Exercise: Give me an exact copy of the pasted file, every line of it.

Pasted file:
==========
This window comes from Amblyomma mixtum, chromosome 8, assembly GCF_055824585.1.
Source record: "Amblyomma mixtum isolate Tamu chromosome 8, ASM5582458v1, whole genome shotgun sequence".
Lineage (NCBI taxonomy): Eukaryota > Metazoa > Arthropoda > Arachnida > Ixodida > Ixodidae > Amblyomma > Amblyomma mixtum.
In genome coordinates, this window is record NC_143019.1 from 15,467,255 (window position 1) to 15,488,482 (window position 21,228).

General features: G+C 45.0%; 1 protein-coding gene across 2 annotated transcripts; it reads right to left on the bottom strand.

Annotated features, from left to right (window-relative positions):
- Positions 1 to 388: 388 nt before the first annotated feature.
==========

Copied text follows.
This window comes from Amblyomma mixtum, chromosome 8, assembly GCF_055824585.1.
Source record: "Amblyomma mixtum isolate Tamu chromosome 8, ASM5582458v1, whole genome shotgun sequence".
Lineage (NCBI taxonomy): Eukaryota > Metazoa > Arthropoda > Arachnida > Ixodida > Ixodidae > Amblyomma > Amblyomma mixtum.
In genome coordinates, this window is record NC_143019.1 from 15,467,255 (window position 1) to 15,488,482 (window position 21,228).

General features: G+C 45.0%; 1 protein-coding gene across 2 annotated transcripts; it reads right to left on the bottom strand.

Annotated features, from left to right (window-relative positions):
- Positions 1 to 388: 388 nt before the first annotated feature.